Scotland's Sam Torrance secured Europe's first victory in 28 years by making an 18-foot birdie putt on the last hole for a 1-up singles victory over Andy North. Tears streamed down Torrance's face, a clear indication of how badly the Europeans wanted to overcome U.S. dominance in the event.

While the defeat was only a mild setback from a U.S. perspective, it meant everything in Europe and did a great deal towards boosting the international popularity of the competition.

1969 at Royal Birkdale in Southport, England U.S. 16, GB/Ireland 16

This staging became known as The Concession.

It came down to a final match between Tony Jacklin, the legendary English player, and Jack Nicklaus, who was playing in his first Ryder Cup. They were all square going to the 18th tee.

Both players were aware of what was at stake, and Nicklaus asked Jacklin if he was nervous. Jacklin admitted it, and Nicklaus said he felt the same way. Nicklaus managed a par, which assured the U.S. would not lose, and then he conceded a two-foot par putt to Jacklin. That resulted in the first tie in the competition.

Nicklaus was criticized by some U.S. players who felt Jacklin could have missed the putt, which would have given the U.S. the win. In subsequent years, however, Nicklaus' gesture has been lauded as one of the greatest displays of sportsmanship in any sport.

1999 at The Country Club in Brookline, Mass. U.S. 14, Europe 13

This U.S. team was getting hammered for two days. Then captain Ben Crenshaw, in an end-of-the-day news conference, declared he had a "special feeling" about what would happen on the final day of the competition.

"That's all I'm going to say," said Crenshaw.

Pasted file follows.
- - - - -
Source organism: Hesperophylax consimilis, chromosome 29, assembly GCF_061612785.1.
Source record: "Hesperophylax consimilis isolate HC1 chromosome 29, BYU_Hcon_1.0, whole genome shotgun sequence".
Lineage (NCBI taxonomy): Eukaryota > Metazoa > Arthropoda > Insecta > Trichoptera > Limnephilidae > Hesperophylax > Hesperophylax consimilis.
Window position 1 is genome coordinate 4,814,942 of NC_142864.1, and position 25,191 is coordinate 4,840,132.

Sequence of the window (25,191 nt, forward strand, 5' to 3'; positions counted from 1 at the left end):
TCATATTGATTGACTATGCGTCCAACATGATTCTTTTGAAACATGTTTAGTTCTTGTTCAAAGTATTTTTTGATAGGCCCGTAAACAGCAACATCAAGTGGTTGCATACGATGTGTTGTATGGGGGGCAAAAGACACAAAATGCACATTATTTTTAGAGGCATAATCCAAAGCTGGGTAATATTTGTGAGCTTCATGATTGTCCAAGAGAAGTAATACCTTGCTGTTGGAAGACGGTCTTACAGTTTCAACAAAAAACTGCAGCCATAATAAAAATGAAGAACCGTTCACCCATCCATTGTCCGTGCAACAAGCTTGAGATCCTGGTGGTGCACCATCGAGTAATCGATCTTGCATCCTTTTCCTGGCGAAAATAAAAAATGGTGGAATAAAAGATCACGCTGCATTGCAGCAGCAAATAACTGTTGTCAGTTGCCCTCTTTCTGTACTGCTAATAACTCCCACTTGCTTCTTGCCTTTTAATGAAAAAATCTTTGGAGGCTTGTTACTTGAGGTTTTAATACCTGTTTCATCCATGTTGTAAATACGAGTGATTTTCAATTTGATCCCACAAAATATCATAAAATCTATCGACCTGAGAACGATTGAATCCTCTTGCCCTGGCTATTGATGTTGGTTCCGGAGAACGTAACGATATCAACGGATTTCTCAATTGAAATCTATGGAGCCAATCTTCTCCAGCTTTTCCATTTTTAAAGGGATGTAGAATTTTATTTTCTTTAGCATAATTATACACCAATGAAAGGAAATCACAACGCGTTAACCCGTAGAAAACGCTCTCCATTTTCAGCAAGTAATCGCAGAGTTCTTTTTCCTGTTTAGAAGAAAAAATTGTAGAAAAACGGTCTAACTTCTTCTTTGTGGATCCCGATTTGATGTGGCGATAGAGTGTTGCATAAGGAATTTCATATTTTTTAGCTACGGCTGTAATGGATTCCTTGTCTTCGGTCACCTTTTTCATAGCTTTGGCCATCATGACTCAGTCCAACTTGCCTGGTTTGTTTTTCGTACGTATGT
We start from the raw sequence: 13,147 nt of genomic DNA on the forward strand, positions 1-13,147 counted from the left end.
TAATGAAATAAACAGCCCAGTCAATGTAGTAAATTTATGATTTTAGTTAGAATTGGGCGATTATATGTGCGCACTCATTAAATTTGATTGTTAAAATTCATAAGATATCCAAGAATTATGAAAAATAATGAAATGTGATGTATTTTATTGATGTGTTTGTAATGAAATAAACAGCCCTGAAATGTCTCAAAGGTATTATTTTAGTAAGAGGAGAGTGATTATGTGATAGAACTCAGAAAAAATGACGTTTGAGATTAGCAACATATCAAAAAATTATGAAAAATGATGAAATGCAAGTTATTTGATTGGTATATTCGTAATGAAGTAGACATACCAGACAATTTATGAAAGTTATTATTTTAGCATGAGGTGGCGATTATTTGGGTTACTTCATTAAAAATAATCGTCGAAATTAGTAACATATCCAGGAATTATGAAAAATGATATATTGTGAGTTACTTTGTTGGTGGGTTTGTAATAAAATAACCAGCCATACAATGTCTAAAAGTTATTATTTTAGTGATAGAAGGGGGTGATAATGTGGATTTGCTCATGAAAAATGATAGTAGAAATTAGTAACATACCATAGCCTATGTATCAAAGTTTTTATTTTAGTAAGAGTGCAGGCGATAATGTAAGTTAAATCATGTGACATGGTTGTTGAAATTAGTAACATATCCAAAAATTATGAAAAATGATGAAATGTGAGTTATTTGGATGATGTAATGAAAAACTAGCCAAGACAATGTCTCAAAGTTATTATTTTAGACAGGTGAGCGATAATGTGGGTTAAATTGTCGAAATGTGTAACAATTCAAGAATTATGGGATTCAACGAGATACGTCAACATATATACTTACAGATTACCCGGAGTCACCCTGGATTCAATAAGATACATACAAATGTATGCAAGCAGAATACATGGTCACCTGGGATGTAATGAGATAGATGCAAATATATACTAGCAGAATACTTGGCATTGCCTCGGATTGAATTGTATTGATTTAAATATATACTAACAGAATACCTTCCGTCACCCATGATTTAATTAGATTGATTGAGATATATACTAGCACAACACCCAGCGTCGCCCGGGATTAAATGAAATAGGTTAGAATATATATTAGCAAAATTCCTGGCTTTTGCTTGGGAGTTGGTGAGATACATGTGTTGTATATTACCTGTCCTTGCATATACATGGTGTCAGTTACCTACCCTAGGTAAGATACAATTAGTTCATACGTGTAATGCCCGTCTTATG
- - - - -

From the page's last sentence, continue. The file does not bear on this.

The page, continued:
He had everyone wondering, but the next day was special for the U.S. side.

U.S. golfers took 8 of a possible 12 points in singles to win the Cup for the first time since 1993. European captain Mark James did a strange thing. He didn't allow three of his players to compete until the singles matches. That may have contributed to his team's collapse on the last day.

Highlighting the U.S. comeback was a 45-foot birdie putt at No. 17 by Justin Leonard, after which U.S. teammates stormed the green before Leonard's opponent, Jose Maria Olazabal, had a chance to putt for the birdie that would have halved the hole. Olazabal, this year's European captain, missed a 25-footer on that hole but made an 18-foot birdie putt on the final hole. That was enough to halve his match, but not enough to prevent the U.S. from re-claiming the Cup.

1927 at Worcester Country Club in Worcester, Mass. U.S. 9 , Great Britain 2

Every good thing has to start somewhere, and this is where the Ryder Cup had its beginnings. Walter Hagen captained the U.S. team and long-hitting Ted Ray led Great Britain.

There were a couple of international team matches played before that, the first being at Gleneagles in Scotland in 1921, but no trophy was at stake. Only four foursomes and eight singles matches were played in the first official Ryder Cup, which was played in June over just two days.

Great Britain would be more competitive in the next Ryder Cup, winning 7-5 at Moortown in Leeds, England. From then on the matches would be a highlight to the golf season world-wide.